Serial is an interesting podcast — and a current online obsession. With a normal piece of investigative journalism, the reader is usually only given the information after its author has looked over the evidence in its entirety. A conclusion has usually already been drawn, and the case usually either resolved or marked as unsolved from the get-go. This isn’t the case with Serial — a serialized podcast where a nonfiction story is unraveled week by week over the course of a given season — which may ultimately result in a dead end. Serial‘s host Sarah Koenig reveals this concept to Vulture while discussing details of the current season of the podcast, which opens up a fifteen year-old case involving the murder and potentially wrongful conviction of the victim’s ex-boyfriend.
“I do not know how this is all going to turn out. I just read a piece on Slate that insisted I have some tricks up my sleeve and am manipulating the audience in some way, and that really couldn’t [be] farther from the truth… I’m not far ahead of you. Episode Five just aired, and I just did a first draft of Episode Six this afternoon, so I am pretty much creating this thing in real time now. Yes, I could say, there was a point where I thought I knew the truth. And then I found out that I didn’t know as much as I thought I did, and I did more reporting, and now I don’t know what I don’t know again… I don’t know that I’ll ever be at peace with what we find or that there will be a definitive verdict.”
All in all, Serial seems like quite the risky podcast, potentially stringing listeners for months only to (possibly) come up with nothing. But the response has been incredible, with each podcast episode having been downloaded or streamed 1.2 million plus times (via the Washington Post). With this incredibly ambitious podcast, have the creators of Serial effectively turned investigative journalism into a prime time HBO-esque piece of storytelling? And is this okay? The Atlantic reported on how creating this sense of narrative in Serial may have, in fact, created a layer of desensitization that allows the audience to distance themselves from the podcast’s real nature.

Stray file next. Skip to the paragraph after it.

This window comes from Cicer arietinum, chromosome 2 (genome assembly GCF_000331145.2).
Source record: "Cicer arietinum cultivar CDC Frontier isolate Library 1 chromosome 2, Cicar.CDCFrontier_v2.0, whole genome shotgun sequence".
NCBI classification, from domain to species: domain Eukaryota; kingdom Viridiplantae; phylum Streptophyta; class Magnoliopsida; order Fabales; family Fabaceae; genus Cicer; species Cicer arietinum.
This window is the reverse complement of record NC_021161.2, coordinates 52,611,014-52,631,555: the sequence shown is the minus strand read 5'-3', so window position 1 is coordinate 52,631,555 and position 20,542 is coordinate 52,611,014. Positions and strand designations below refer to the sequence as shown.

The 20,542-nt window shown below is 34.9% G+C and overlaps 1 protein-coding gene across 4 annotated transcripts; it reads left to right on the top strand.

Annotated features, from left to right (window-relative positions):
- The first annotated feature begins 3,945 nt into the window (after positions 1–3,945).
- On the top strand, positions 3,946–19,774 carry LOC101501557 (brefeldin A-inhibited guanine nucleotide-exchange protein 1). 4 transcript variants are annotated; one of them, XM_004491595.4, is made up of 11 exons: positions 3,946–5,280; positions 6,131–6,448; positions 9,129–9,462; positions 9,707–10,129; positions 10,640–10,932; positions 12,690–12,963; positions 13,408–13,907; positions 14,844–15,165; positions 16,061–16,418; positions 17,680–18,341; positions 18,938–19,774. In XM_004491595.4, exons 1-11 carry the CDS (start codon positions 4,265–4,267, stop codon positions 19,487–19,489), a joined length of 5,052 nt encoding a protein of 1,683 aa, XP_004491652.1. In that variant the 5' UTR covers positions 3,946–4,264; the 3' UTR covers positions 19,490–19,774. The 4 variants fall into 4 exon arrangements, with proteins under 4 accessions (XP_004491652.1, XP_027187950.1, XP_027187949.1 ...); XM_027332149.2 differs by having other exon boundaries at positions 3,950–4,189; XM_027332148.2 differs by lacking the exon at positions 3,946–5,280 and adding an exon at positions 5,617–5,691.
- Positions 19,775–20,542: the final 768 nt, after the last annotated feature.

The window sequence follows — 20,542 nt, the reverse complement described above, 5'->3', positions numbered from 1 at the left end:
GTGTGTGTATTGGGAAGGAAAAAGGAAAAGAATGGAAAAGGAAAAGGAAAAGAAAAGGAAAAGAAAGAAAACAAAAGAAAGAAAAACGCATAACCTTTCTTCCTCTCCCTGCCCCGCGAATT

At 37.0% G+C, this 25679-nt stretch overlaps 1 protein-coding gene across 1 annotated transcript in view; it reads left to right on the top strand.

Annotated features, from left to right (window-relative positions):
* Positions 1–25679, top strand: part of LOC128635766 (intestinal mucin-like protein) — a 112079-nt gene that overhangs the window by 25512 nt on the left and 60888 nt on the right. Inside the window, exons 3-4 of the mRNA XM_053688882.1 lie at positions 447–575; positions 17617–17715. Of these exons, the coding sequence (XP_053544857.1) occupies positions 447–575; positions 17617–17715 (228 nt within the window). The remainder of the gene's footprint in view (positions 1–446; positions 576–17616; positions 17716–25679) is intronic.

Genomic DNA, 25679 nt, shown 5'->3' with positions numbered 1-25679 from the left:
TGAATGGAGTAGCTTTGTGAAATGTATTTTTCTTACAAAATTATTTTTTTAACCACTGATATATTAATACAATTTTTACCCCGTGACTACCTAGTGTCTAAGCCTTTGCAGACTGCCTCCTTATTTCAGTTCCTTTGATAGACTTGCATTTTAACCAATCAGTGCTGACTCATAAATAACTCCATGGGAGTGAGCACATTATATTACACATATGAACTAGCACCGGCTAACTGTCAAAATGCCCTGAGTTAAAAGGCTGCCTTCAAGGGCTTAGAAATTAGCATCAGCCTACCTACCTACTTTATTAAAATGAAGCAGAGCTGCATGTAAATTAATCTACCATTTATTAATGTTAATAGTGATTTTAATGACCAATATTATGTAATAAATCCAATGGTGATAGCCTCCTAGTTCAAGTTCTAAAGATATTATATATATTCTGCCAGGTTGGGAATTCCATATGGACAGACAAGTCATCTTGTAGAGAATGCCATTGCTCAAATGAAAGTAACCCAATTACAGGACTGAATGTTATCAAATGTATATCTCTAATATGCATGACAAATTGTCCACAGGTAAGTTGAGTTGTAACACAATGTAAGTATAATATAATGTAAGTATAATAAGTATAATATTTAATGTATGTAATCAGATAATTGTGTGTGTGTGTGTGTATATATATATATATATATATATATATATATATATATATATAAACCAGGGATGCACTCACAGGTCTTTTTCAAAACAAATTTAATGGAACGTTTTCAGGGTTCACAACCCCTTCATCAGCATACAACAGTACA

“Serialized nonfiction in the Internet age means that conversations that might have previously happened around the watercooler are now being published themselves. Which means Serial‘s audience is producing its own stories full of sleuthing, critique, and conspiracy theories. Slate even recaps the [Serial] podcast the way it recaps Mad Men.”
In an age where every piece of fictional media is analyzed in every possible way, is Serial destined for the same treatment, and is it something the general media will decree is acceptable by moral standards. We will no doubt see the result in the months to come as others either try to mimic’s Serial‘s success, or ignore the podcast altogether.
Thought’s on Serial‘s success? Does its popularity show a lack of empathy on the part of its listeners?
[Image Credit: Meredith Heuer]